My father was a pilot. He flew jet fighters at a time when that was somewhat new. He flew Boeing 747s for Pan American. His career was quite impressive. Far more impressive than mine. He went places. He did things.
When I was a boy I can remember my dad quoting Herman Wouk’s The Caine Mutiny. Not that I knew he was quoting Herman Wouk at the time, but still, these words stuck with me: “When in danger, when in doubt, run in circles, scream and shout.”
That short passage is pertinent because it is specifically about panic. More importantly it is about the pointlessness of panic. After all, when you’re done running in circles and screaming your head off, the problem, whatever it was, is still there. You have done nothing to mitigate risk, avoid collision, or correct a worsening issue.
I have been fascinated over the course of my career in the air to recognize that pilots think and act differently than non-pilots. Not all non-pilots, of course. There are professions and pursuits that can have a similar effect on thought and action. But in general pilots view ourselves as active participants in life, not as bystanders whose fate will be decided by the randomness of circumstance.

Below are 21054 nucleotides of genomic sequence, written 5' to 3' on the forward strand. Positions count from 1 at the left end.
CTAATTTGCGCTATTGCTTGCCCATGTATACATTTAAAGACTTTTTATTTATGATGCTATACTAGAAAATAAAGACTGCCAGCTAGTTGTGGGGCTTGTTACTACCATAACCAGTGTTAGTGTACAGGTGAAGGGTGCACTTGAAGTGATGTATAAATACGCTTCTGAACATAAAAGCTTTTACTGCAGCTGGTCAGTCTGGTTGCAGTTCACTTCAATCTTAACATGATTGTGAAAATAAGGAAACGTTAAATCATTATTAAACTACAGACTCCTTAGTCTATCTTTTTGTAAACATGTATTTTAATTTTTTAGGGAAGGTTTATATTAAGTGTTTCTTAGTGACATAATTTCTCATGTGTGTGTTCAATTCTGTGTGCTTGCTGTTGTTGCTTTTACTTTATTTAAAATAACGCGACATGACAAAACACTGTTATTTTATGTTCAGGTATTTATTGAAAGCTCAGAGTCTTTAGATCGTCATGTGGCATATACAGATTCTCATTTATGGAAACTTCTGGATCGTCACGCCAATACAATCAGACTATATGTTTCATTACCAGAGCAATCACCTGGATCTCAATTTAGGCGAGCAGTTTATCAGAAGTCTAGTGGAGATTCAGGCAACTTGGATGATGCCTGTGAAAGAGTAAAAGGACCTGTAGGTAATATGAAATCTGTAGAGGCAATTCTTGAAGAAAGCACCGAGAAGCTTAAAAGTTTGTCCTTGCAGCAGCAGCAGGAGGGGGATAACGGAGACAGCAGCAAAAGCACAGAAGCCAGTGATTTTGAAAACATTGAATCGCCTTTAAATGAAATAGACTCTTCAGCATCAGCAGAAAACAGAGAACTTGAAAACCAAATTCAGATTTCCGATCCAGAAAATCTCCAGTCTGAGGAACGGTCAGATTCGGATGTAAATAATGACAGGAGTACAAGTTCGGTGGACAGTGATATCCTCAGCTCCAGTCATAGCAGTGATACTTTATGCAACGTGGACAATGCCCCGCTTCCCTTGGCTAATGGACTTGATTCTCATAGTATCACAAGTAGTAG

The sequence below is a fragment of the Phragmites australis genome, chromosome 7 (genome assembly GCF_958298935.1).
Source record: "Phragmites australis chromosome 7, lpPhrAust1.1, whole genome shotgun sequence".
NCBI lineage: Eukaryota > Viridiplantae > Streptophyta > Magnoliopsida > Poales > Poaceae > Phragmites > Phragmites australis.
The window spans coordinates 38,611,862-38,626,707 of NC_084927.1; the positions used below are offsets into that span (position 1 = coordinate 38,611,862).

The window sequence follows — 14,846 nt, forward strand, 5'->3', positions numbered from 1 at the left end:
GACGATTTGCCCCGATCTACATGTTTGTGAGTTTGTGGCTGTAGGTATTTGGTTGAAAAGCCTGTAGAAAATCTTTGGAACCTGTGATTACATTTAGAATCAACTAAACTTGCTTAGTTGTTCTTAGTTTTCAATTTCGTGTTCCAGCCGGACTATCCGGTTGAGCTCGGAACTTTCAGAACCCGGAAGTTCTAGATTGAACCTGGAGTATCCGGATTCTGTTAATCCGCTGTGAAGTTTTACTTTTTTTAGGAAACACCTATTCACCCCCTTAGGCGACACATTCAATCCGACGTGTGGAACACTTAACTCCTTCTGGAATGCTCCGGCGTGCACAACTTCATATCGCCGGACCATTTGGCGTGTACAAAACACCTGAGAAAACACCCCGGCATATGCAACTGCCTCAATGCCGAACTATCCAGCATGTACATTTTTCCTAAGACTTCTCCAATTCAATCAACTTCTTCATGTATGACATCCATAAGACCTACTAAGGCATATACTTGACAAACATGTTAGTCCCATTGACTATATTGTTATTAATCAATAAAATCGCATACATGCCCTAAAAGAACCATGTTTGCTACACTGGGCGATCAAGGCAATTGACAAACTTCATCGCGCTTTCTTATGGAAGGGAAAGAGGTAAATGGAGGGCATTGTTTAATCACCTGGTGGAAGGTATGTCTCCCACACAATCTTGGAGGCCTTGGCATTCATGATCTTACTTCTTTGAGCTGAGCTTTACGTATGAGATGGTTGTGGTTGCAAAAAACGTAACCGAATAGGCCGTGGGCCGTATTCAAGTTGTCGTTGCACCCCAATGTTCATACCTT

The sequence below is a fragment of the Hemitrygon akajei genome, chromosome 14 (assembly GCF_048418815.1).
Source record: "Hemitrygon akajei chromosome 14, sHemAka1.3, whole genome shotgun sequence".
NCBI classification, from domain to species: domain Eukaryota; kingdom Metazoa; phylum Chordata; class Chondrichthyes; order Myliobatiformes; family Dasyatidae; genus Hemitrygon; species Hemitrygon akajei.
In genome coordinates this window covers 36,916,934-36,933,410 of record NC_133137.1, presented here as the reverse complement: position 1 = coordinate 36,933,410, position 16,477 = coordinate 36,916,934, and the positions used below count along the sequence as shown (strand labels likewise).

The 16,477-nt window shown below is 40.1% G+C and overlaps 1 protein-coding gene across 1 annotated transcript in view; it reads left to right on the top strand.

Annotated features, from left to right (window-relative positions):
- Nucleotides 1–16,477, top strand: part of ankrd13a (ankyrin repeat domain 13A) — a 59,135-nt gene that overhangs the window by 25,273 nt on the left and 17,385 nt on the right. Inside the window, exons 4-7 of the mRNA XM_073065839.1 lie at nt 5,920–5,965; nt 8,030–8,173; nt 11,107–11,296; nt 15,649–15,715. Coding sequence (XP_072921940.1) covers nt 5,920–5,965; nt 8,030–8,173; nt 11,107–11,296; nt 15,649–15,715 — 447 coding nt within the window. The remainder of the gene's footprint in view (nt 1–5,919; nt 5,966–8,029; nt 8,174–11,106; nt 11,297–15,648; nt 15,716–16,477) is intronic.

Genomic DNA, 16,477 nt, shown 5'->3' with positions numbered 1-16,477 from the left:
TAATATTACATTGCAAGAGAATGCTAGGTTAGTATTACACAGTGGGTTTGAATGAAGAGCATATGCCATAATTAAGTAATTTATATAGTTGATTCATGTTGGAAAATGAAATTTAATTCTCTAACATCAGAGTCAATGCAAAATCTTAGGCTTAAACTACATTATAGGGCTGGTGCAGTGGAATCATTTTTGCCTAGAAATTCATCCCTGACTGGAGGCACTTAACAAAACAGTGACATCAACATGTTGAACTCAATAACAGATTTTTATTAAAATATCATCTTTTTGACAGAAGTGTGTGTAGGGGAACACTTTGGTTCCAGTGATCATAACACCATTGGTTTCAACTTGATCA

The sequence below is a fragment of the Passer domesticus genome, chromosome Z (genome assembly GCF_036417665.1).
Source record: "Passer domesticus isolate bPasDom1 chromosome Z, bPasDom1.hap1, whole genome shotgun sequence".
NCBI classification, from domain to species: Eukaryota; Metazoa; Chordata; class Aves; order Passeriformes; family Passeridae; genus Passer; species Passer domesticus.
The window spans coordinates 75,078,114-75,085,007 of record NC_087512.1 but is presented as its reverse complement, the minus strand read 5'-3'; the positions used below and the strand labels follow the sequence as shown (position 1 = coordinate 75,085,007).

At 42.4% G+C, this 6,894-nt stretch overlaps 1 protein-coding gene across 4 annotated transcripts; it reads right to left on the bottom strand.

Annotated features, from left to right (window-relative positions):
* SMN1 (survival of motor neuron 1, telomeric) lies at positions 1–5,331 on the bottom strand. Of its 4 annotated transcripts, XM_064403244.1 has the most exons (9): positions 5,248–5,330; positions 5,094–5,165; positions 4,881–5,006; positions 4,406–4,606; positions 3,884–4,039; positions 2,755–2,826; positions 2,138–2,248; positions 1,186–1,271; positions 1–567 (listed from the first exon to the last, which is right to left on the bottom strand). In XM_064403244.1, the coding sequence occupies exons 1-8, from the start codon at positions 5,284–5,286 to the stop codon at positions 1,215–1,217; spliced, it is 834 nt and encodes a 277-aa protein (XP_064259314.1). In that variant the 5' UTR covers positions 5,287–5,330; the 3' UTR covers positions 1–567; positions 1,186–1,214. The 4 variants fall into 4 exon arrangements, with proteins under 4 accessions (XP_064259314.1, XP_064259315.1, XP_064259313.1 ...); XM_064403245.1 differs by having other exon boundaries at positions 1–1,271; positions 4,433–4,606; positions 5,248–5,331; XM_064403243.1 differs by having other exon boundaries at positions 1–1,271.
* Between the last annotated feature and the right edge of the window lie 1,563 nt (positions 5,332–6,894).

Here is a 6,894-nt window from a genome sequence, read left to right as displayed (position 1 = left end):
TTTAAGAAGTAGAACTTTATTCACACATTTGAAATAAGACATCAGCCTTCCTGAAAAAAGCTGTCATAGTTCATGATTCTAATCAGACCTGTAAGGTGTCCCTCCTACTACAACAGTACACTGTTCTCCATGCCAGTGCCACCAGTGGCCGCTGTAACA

As an example, pilots use the word “emergency” in an entirely different manner than the bulk of the population. Want proof? No problem. There are plenty of examples.
In the United States 911 is the phone number to call to get help from police, fire, or EMT workers in an emergency. Not an inconvenience or an unexpected situation, but an emergency. Pilots in flight use a radio more than they use a phone, so we have a discrete frequency to dial up to make our emergency call.
To a pilot the word “emergency” suggests fire in the cabin, control failure, engine failure, or a required crewmember who has been incapacitated. These aren’t small things. They demand the attention of the crew, a possible departure from normal operating procedures, and communication with others who might be part of the solution.